Government proposal aims to prevent overburdening of the existing systems and to reduce the likelihood of surface water flooding.
The UK government’s commitment to building at least 300,000 new homes every year puts an additional strain on the nation’s sewerage and drainage systems.
Thus, the proposal that all new houses must have their own sustainable drainage systems (SuDs) has been welcomed by leading experts, including the Chartered Institution of Water and Environmental Management, who fear that the developments would otherwise put too much strain on both Britain’s antiquated networks and on the drainage contractors and other support systems that are stretched to their limits.
Former President of the Institution of Civil Engineers, Professor David Balmforth, remarked. “Flooding is one of the major challenges facing society today, yet we continue to add to the problem by building new homes in a way that makes flooding more likely. This does not have to be the case as there is a proven and low cost solution using SuDs. The Pitt Review and the Committee on Climate Change view them as a force for good; so should the law. We urge the Lords to send the Commons a Bill that will help protect society from flooding.”
There have been more and more instances of serious flooding over recent years. For example, Cockermouth in Cumbria experienced severe flooding at the beginning of December 2015 on the back of Storm Desmond. A Flood Investigation Report issued by
The Environment Agency in collaboration with Cumbria County Council concluded that flood defences were breached by abnormally high river levels and this problem was then exacerbated by storm drains reaching capacity and overflowing.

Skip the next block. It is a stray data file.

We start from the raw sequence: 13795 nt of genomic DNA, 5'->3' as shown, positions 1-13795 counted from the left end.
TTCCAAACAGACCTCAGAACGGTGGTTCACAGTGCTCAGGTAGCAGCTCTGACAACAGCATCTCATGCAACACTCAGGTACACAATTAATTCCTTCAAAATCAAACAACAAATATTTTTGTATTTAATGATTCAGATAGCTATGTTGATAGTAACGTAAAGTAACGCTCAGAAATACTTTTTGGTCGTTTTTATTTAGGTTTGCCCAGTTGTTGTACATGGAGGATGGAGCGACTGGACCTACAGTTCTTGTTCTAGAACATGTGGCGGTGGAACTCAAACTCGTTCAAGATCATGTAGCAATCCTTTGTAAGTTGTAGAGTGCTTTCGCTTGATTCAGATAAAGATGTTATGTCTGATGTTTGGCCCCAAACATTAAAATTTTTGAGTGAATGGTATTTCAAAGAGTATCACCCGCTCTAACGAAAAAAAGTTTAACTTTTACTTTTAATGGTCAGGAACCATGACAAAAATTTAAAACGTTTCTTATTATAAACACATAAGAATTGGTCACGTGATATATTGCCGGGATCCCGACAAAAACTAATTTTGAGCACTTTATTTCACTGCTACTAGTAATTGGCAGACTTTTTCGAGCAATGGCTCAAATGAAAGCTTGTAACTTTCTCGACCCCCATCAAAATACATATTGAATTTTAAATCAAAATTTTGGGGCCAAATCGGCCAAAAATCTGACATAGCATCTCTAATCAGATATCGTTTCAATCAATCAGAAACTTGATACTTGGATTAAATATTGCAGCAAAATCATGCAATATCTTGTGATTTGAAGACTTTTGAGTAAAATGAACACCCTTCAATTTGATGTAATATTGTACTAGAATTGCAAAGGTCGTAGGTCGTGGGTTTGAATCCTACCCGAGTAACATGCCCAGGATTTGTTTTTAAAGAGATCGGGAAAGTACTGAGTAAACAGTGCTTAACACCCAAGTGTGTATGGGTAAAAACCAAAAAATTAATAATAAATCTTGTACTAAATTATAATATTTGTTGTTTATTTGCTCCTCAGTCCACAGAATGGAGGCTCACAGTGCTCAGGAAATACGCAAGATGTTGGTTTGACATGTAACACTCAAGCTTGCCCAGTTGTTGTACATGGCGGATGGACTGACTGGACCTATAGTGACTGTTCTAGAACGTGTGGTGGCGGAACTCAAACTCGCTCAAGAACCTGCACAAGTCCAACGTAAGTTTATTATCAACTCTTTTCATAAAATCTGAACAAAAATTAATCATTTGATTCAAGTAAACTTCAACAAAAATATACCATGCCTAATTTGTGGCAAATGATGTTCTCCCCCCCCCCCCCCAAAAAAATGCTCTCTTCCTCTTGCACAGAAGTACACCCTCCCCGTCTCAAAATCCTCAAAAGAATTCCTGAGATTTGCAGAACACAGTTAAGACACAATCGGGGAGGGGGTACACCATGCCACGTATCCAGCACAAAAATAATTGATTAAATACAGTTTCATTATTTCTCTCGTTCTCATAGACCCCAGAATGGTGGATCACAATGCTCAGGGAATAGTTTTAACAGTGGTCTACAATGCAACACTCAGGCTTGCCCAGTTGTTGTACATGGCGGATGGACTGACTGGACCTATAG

The Pitt Review, mentioned in Professor Balmforth’s remarks, came in the wake of the major UK floods of 2007. The review noted that around a quarter of the properties that flooded in the summer of 2007 had been built over the preceding 25 years. The Review recommended that revisions to building regulations for new and refurbished properties should to make them more resilient to flooding. It went on to advise against building in high-risk areas in the future.
Sustainable drainage systems seek to replicate natural systems to drain surface water run-off and release it slowly back into water courses without burdening existing man-made systems.
Examples include basins (shallow landscape depressions that remain dry most of the time), rain-gardens (basins with shrub or herbaceous planting), swales (shallow ditches), filter drains (gravel filled trenches), reed beds and other wetland habitats that can collect, store, and filter run-off water and also provide a habitat for wildlife.
Looking to the Future
Flood risk is only going to increase in the coming years. JBA Consulting was commissioned in 2011 by the Joseph Rowntree foundation to study how those living in urban areas are affected by surface water flooding. The report concluded that more than two million are currently at risk and that this figure will rise by more than 50% over the next 30 years.
With flooding listed in the top three risks presented by climate change, action needs to be taken now before the problem reaches unmanageable levels. The government proposals for sustainable drainage can be seen as a significant step on this important road.